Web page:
But is it Mexican?
Short article that explains the cooking philosophy of Jair Tellez, chef/owner of Laja and exec. chef at MeroToro in D.F.
I have not been to Laja recently & have heard conflicting reports about it. Some ( J. Porter included) say it's better than ever. Others say it's lost a step or two and is being eclipsed by a lot of the new places opening.
I have been to MeroToro and enjoyed that quit a bit. There is no doubt that Jair is quit a talented chef.
I dined at Laja about 10 days ago, on the Friday of the last weekend of the Vendimia. We were a party of 11 and there were several other large parties dining as well.
I have eaten at Laja a few times per year for over 10 years and it is as good as it ever was. One complaint a few of my dining partners have made is the predictability of the main dishes: fish (more often than not, sea bass) and meat (usually lamb or pork, maybe beef). They are always quite good but the surrounding dishes are the stars; almost always innovative and often surprising. The gazpacho with sea urchin was particularly memorable on this particular visit..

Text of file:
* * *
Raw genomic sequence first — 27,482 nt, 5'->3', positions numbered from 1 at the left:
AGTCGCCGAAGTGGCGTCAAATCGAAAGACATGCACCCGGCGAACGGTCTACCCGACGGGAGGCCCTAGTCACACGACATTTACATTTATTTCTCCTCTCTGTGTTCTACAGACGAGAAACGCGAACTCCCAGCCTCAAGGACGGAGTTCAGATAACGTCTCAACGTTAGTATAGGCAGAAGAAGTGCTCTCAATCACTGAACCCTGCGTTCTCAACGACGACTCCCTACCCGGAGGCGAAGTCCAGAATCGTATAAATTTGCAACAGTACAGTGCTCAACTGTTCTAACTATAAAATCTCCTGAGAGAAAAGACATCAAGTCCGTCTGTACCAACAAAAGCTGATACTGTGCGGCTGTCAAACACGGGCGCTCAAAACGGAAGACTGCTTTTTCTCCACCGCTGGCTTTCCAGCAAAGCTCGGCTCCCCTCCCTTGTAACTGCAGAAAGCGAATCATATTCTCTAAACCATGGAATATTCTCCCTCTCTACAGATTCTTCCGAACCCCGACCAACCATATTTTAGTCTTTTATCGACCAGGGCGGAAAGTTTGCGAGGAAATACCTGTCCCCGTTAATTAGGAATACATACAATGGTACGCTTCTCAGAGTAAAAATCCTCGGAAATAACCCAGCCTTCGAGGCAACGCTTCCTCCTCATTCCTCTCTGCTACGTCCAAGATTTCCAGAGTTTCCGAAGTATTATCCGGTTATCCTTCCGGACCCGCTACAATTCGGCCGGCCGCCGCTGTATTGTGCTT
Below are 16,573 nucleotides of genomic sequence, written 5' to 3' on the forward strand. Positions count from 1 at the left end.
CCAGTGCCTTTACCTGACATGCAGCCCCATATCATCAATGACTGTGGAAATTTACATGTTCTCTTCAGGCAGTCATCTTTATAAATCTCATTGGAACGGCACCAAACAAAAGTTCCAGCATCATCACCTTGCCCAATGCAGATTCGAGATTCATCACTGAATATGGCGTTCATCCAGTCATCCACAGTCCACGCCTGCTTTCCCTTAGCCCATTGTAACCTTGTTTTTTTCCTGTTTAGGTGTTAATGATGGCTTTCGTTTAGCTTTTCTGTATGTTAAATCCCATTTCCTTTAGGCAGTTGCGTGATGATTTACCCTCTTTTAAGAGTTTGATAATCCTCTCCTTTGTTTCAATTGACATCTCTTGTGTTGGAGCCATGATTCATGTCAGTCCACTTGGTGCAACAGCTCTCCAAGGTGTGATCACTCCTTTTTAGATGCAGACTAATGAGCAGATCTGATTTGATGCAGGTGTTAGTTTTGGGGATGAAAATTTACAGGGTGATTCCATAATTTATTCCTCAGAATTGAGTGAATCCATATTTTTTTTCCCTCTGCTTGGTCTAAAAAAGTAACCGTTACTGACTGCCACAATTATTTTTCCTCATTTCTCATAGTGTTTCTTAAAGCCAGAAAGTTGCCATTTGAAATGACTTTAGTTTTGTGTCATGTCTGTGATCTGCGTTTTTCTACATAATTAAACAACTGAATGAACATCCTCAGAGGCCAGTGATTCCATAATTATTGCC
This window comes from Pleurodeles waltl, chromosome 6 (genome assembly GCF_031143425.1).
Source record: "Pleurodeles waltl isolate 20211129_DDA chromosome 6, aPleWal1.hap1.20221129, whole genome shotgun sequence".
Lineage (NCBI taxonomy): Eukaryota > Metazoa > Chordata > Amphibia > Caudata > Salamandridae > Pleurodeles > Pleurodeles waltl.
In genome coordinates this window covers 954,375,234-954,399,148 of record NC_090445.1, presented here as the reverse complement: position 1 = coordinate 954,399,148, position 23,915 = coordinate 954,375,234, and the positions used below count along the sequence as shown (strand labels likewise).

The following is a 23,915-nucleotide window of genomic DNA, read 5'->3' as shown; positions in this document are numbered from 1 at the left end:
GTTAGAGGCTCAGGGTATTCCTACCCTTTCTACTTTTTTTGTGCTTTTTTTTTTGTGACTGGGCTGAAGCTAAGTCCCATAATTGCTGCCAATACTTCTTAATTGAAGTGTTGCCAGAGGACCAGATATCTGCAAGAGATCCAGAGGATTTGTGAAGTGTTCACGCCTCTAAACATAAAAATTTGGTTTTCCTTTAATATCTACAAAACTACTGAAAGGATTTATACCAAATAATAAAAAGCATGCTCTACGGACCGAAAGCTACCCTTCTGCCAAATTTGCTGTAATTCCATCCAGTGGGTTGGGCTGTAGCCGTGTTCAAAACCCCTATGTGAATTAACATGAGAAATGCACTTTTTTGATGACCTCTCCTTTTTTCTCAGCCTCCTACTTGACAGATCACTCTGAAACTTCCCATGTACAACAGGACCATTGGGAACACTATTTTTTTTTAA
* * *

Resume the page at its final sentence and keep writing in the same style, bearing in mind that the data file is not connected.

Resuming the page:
Maitre'd and winemaker, Andres Blanco has his own wine label, Moebius, but he also makes wines for others. We had a wine paired dinner featuring two of his excellent wines from a Tecate, Baja California winery (whose name I regrettably have forgotten). We returned to the restaurant the following day just to buy a bottle of the Tecate-based wine to take to dinner at a friend's house. At 5 PM the parking lot was packed, the restaurant was filled and there were even people seated outside, eating, drinking and smoking cigars.
There are other places to try and this weekend we are having lunch at Finca Altazano (Javier Plascencia's summer restaurant near Laja) and the dependably fabulous Corazón de Tierra.